> the mental simulation of the experience of the other. When we know how our own
> empathy systems work, and what role our own senses play in this, we might
> more about how this could be evoked in digital systems, AI and Robotics. This
> strongly related to the theory of mirror neurons (it is also where we left off
> at the last discussion with Derrick De Kerckhoves contribution). I am
> in how artists knowledge about how to evoke subjective experiences in humans
> could contribute to our understanding as to how to evoke such experiences in
> systems and robotics. I'm interested in the role art experiences play in
> empathy, how it jiggles our neurons and is there a form of programmability to
> For one to experience empathy, to have a sense as to what the other is
> one must have an idea or awareness that there is an other and one must have an
> inner archive of subjective experiences and believe that the other feels. I
> the word subjective experience to separate the subjective aspect of a
> a signal of the sense organ, and its emotional affect. I experience a signal,
> experience the signal as pain, I experience fear. A digital system can sense
> signal, but as far as we know, does not have a sensation about this signal,
> does it compare it to our signals.
> Some believe that it is impossible for AI to feel, subjective experience is
> ambiguous and ambiguity causes error in a computers calculations. Some believe
> that subjective experience comes from a heart and soul, and that computers do
> not have a soul and thus can never experience subjectivity. As an artist
> interested in scientific speculations I wonder how to change our perspective
> this thinking. This changes dramatically when scientific speculations rise
> The Universe is a Quantum Computer. In such a world Simulation is Life. We are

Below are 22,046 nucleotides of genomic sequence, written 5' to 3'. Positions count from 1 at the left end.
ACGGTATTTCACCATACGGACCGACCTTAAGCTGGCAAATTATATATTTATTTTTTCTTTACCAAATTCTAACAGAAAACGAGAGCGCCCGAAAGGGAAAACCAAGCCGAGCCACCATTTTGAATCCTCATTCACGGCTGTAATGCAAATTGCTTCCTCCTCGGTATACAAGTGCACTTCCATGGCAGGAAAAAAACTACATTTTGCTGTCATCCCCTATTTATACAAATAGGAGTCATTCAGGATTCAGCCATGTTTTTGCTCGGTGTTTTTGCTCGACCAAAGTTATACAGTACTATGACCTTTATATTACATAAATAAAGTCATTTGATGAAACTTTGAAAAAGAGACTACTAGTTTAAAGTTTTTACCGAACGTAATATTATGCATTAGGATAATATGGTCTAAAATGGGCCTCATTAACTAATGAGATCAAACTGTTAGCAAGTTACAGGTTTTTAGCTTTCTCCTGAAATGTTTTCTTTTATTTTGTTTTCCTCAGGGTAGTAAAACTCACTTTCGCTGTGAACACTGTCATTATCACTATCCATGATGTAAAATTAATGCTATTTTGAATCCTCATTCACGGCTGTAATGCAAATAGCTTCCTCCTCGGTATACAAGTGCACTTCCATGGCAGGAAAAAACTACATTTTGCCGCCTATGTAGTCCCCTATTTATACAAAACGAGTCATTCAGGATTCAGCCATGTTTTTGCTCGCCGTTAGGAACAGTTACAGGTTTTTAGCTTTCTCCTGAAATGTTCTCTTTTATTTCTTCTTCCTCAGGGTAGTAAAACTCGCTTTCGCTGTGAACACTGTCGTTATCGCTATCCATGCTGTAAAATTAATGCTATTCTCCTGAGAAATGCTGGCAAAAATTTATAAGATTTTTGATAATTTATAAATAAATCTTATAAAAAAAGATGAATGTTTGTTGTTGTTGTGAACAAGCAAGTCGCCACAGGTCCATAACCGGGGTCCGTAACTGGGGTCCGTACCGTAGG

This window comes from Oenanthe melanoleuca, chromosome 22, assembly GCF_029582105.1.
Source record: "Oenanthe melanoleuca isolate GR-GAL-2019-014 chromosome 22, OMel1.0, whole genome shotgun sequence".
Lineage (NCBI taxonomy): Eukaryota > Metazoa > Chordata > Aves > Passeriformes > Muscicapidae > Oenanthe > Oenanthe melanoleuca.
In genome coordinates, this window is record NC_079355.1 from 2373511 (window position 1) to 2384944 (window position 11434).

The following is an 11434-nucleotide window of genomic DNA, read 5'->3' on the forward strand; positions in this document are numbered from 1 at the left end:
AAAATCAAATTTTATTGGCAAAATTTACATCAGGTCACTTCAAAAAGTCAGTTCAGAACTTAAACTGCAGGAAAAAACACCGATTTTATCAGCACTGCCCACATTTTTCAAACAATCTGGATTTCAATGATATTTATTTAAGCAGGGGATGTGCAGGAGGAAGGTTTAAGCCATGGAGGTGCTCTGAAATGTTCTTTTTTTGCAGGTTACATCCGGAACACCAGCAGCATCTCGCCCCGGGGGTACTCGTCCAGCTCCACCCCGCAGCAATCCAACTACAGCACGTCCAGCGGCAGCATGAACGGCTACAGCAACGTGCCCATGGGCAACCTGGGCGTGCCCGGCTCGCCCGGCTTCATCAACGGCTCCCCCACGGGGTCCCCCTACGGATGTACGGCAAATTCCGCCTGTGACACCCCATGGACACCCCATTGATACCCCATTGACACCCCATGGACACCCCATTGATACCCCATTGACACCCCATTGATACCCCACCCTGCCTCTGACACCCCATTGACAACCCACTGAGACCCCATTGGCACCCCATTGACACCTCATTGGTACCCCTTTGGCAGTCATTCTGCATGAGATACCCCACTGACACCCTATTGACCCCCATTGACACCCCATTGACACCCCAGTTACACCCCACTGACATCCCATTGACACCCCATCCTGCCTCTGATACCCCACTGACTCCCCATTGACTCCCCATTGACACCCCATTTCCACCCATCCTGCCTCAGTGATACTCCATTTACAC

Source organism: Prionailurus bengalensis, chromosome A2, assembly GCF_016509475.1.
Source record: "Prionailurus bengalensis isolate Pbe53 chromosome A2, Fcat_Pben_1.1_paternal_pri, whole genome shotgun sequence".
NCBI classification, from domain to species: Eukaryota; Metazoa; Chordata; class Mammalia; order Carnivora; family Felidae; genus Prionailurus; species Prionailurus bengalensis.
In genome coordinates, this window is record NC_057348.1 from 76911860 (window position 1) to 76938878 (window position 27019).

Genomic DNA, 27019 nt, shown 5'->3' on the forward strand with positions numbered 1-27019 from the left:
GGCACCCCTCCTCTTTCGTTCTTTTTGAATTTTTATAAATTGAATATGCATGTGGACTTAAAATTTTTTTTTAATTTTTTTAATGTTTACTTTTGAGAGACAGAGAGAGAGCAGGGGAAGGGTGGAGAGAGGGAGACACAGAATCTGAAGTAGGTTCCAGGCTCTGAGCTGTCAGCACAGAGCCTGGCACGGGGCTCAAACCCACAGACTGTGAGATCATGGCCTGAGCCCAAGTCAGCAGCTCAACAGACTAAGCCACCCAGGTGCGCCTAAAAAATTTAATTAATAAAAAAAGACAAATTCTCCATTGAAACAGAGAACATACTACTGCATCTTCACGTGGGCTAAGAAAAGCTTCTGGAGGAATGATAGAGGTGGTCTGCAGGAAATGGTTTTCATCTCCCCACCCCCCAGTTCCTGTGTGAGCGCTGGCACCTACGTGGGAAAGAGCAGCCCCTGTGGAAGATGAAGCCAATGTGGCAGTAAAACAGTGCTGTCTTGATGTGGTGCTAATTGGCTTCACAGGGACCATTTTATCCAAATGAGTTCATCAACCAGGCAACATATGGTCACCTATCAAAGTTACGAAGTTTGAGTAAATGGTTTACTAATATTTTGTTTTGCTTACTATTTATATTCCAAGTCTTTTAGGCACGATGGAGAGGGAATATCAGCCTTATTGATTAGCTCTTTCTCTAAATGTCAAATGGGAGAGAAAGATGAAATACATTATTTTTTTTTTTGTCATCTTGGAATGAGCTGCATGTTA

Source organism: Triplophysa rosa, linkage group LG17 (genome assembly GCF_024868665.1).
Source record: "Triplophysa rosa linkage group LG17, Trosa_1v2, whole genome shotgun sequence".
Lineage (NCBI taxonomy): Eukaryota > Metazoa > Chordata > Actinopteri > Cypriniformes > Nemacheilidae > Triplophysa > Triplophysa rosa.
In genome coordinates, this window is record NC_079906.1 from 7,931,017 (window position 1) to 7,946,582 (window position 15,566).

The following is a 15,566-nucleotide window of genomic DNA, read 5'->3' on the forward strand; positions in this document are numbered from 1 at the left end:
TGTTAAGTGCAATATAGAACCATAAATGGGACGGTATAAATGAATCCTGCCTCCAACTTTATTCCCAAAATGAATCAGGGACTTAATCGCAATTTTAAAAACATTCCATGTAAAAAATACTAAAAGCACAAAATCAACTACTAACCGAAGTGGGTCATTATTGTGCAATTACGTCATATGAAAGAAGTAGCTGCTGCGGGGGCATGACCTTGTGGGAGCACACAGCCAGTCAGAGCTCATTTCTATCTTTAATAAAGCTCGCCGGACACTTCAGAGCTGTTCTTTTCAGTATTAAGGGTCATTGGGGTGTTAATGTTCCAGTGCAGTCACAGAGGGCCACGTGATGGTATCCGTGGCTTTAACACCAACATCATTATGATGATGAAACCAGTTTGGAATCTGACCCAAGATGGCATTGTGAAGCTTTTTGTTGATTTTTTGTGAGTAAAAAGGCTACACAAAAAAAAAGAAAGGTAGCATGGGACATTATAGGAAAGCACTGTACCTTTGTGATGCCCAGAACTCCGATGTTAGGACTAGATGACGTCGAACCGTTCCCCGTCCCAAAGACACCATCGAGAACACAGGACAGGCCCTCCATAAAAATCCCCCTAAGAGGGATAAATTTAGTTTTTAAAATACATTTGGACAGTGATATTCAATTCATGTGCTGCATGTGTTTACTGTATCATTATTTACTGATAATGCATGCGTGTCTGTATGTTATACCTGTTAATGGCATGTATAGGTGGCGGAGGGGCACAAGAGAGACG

> Avatars creating Avatars. We are Worlds creating Worlds. The Simulated
> in an ongoing cycle of many layers. It gives a whole new meaning to concepts
> God as a Creator, God residing in All of us, God made man in his own image.
> is a very cybernetic approach, that everything is computed.
> For me Simulation is Computation, be it by my brain, by a digital or analogue
> quantum computer. I'm interested in how technology and art are used as a tools
> of empathy. I am interested in how subjective experience is generated by all
> technologies. I'm interested in how qbits might solve the issue of ambiguation
> causing error in computations of classical computers.
> Our senses play a big role in how we empathise. We sense muscles tensions in
> the faces of others, we learn to 'read' such faces and make conclusions about
> how the other is feeling, we compare it to how we feel when our muscles are
> that. In our current society we do not take several of our senses seriously.
> need to focus on how our all our senses can be simulated with digital
> and how the data, the incoming signals of sensors interfere and affect
> How our senses dance a dance of signals that triggers our neurons. If we know
> how it is evoked in brains with the use of technology, we will learn more
> how to evoke it in computers. In particular from the view that we are all
> jiggling atoms ;) How to make my Avatar/Robot feel? How to put the Gaia in the
> world of my Avatar/Robot?
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HOW TO SUBSCRIBE: click on the link to the list you wish to subscribe to. In the page that will appear ("info page"), enter e-mail address, name, and password in the fields found further down the page.
HOW TO UNSUBSCRIBE: on the info page, scroll all the way down and enter your e-mail address in the last field. Enter password if asked. Click on the unsubscribe button on the page that will appear ("options page").
HOW TO ENABLE / DISABLE DIGEST MODE: in the options page, find the "Set Digest Mode" option and set it to either on or off.